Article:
by Dave Seburn
Snapping Turtles will never win any prizes for parenting. Females nest by digging a hole in the ground and depositing their eggs in it. They cover the hole and return to the wetland, maternal duties finished. Many of those nests will be dug up by Raccoons or Skunks looking for an easy meal. Some will beat the odds and the eggs will hatch in late summer (typically late August or September).
The hatchlings, little more than the size of a loonie, are on their own. First, they must dig their way to the surface. Then, they head out from the nest, seeking shelter and water. At Mud Lake, in the Britannia Conservation Area, the hatchlings usually head for the lake.
Many Snapping Turtles nest near the filtration plant at the north end of Mud Lake (photo below). Hatchlings from nests laid between the lake and the service road are usually safe if they head straight to the lake. However, when nests are north of the service road, hatchlings have an almost impossible trek ahead of them. When they head south toward the lake they encounter the road, which has steep curbs.
The tiny turtles can easily tumble down the curb onto the road. They may even survive the trek across the hot pavement to the far side. However, they can’t climb up the south curb to continue their journey to the lake. Typically those hatchlings die on the road. They may get run over by a car or die from dehydration on a hot day.Members of the OFNC’s Conservation Committee have met with city staff to discuss this ongoing threat to the Snapping Turtles at Mud Lake. The city is looking into possible solutions and, hopefully, by the fall 2016 the hatchling Snapping Turtles will have an easier trek to the lake.
But for this season, the fate of the hatchlings will depend on the good will of humans. If you happen to be at Mud Lake this month, take a few minutes to check out the road to the filtration plant. Hatchlings can often be found up against the curb on the south side of the road, although they may be anywhere on the road. They are dark in colour and stand out from the gray of the road, but their small size makes them hard to spot, especially if they are not moving. If you find a hatchling Snapping Turtle on the road, move it toward Mud Lake. Hatchlings will not bite and there is no danger in handling them. You can pick up a hatchling with your hand – just be careful not to drop it. Sunscreen on your hands is not likely a problem. Insect repellant may be absorbed by the hatchlings, but the risk from that is far less than certain death on the road.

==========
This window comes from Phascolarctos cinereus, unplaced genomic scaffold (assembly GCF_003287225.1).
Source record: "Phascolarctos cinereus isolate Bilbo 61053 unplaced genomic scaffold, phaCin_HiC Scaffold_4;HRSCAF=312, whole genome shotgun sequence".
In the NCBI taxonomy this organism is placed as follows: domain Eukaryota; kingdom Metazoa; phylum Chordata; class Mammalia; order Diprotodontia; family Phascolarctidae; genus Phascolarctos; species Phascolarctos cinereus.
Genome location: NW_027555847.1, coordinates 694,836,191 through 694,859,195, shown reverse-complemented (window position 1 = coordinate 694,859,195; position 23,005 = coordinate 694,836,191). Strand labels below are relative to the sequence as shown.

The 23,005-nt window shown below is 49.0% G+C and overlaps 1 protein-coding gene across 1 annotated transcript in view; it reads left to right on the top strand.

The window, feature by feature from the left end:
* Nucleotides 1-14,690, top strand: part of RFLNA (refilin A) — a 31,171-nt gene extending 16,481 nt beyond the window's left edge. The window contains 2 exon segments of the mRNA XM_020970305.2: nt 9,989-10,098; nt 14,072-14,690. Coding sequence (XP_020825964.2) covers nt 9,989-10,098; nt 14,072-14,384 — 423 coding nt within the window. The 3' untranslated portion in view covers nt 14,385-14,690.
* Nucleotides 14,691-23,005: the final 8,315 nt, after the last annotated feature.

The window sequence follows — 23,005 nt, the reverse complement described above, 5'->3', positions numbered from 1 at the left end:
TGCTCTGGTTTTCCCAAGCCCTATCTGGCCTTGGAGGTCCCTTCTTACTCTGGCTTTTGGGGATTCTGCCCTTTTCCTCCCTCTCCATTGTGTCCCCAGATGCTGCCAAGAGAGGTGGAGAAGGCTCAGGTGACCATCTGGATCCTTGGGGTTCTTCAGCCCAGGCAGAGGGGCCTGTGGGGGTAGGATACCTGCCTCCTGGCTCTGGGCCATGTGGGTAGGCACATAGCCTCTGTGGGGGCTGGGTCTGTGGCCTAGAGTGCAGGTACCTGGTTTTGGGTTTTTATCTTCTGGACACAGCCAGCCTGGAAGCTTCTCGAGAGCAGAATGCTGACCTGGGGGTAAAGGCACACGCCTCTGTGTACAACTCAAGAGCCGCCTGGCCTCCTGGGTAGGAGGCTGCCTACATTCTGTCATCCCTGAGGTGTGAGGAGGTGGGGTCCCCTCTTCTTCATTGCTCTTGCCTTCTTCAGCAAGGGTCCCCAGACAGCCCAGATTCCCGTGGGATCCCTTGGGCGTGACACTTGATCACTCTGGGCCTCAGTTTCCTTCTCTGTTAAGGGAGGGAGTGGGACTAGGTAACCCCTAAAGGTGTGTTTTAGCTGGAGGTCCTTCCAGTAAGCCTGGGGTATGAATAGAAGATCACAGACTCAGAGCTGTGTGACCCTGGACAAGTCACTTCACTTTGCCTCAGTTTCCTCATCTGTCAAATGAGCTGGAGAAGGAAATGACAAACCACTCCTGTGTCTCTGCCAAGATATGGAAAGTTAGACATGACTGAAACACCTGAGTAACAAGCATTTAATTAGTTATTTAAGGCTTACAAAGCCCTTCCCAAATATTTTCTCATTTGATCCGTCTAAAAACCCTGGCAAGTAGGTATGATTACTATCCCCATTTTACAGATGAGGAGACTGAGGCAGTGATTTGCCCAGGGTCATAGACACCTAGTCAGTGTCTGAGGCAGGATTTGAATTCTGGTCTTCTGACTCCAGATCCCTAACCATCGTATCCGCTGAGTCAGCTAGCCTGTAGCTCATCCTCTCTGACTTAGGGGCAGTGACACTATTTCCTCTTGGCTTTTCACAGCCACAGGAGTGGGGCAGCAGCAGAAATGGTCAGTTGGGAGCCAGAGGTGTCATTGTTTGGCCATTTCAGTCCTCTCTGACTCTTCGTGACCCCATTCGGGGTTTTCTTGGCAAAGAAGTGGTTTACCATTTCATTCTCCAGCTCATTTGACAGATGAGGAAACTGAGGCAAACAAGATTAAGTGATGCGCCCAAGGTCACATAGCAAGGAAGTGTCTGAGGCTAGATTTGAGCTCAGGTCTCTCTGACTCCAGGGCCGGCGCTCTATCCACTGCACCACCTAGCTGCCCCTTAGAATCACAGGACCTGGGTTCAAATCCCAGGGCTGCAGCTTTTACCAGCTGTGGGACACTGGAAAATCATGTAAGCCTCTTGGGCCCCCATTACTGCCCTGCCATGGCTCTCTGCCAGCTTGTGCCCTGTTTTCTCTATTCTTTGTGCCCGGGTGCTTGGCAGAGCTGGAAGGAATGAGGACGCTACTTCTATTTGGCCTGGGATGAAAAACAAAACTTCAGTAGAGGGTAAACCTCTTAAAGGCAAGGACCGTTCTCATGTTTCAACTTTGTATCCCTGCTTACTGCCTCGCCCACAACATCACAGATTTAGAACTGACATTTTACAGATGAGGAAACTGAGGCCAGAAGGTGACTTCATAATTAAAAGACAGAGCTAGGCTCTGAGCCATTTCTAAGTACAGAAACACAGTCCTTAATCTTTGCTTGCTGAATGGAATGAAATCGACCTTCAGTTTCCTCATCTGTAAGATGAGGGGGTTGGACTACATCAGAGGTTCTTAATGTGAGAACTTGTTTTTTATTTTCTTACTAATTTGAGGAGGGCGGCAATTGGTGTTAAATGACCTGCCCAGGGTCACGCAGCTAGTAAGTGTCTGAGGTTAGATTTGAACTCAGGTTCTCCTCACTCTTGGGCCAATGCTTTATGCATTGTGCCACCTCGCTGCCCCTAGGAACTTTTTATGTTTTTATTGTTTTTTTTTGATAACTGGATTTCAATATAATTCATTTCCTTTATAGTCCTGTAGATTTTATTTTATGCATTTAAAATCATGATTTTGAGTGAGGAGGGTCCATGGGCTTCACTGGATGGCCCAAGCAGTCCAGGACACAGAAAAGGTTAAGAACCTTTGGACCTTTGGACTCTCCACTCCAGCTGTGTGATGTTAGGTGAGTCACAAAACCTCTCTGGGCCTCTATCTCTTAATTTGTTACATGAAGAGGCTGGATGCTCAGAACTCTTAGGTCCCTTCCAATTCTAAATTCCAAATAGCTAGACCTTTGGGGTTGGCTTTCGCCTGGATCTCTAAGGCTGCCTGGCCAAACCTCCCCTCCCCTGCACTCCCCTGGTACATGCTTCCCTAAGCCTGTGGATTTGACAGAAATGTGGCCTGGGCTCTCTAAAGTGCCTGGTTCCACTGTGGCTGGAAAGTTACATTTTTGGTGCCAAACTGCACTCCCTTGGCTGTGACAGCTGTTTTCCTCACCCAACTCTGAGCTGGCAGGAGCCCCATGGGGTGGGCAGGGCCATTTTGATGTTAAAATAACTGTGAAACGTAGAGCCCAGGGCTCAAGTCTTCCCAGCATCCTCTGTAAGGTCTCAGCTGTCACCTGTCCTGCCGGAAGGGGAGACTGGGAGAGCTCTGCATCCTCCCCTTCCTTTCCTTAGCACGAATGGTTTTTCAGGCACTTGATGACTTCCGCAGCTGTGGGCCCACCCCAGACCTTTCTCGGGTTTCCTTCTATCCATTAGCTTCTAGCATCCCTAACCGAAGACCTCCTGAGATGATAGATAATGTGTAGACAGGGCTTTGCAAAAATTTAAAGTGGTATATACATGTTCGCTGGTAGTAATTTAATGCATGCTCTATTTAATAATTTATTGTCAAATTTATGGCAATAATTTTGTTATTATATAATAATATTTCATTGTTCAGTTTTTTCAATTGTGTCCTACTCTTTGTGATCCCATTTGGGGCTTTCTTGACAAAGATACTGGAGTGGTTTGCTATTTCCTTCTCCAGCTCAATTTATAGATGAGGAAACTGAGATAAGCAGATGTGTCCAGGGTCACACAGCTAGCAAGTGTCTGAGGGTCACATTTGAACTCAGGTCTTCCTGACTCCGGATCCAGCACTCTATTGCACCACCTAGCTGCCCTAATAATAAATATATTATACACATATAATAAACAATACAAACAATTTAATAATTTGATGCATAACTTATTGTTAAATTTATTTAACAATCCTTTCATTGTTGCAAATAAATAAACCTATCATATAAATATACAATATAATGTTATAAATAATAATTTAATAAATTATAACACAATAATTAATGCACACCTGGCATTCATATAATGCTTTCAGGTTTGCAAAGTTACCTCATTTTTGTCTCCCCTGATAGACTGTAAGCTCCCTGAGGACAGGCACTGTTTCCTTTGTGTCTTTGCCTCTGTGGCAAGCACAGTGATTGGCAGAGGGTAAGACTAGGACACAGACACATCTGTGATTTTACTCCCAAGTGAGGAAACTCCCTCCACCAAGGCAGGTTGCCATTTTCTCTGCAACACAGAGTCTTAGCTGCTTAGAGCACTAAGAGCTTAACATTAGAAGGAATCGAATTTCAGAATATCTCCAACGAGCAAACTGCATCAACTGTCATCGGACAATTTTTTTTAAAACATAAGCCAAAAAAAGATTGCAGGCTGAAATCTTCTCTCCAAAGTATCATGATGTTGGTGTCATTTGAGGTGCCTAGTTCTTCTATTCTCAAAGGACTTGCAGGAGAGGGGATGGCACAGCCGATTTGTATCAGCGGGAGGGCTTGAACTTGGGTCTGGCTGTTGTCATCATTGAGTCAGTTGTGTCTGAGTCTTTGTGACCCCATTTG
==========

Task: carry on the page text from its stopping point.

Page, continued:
There is no need to find the perfect spot to release a hatchling. Take it to the closest spot along Mud Lake that you can easily access. I usually release hatchlings 15 cm (6 inches) or more from water to give them a choice as to where they go. They may choose to hide under a small plant or scamper straight into the water.
If you rescue any hatchlings at Mud Lake, please report the number of turtles you moved and the date to davidseburn at sympatico.ca. On behalf of the turtles, a big thank you for any help you can provide.
September 3: The following photos were posted to our OFNC Facebook group by rescuers Elena Kreuzberg and Kevin O’Shaughnessy. Staff from the filtration plant are also monitoring the situation and moving tiny turtles toward the lake as they find them. Thanks, guys!!
September 5: More rescues, more people searching. Thanks, everyone!!
September 8: Four saved, three dead
September 20: OFNC excursion to Mud Lake. No turtles seen, but 2 successful nests located.
September 22: Over 30 guided to water by Tamara Bloom.
by Ian Whyte
On 10 September, I attended an OFNC birding outing at Mud Lake. Because I’ve found Snapping Turtle hatchlings trapped on the road by the filtration plant in previous years, I checked that location on my way home. The road in front of the filtration plant can be a death trap for hatchlings because of the curb. Hatchlings that try to cross the road cannot climb over the curb to get to the lake.
I found six hatchlings that day: three headed toward the lake as fast as a hatchling can and three awaiting death on the road – from exhaustion, a car or a Canada Goose. I put two of these at the lake’s edge. One was visible only through binoculars behind the fence (the door to the building was locked so I could not gain access). The next day, I found six more turtles: four were dead on the road, flattened, and two alive ones were set by the lakeside.
So, out of twelve turtles found, four were already dead, one has no future, four were rescued, and three were all right on their own.
May I ask that any OFNC member who goes to Mud Lake from now until mid-November please also take a minute to check for trapped hatchlings on the road in front of the filtration plant? The part of the road from the collection of old chairs to the fence across the road in front of the filtration plant is where checking is needed. Please put live turtles at the edge of the lake. I’d appreciate it if you emailed me with the details if you do this: firstname.lastname@example.org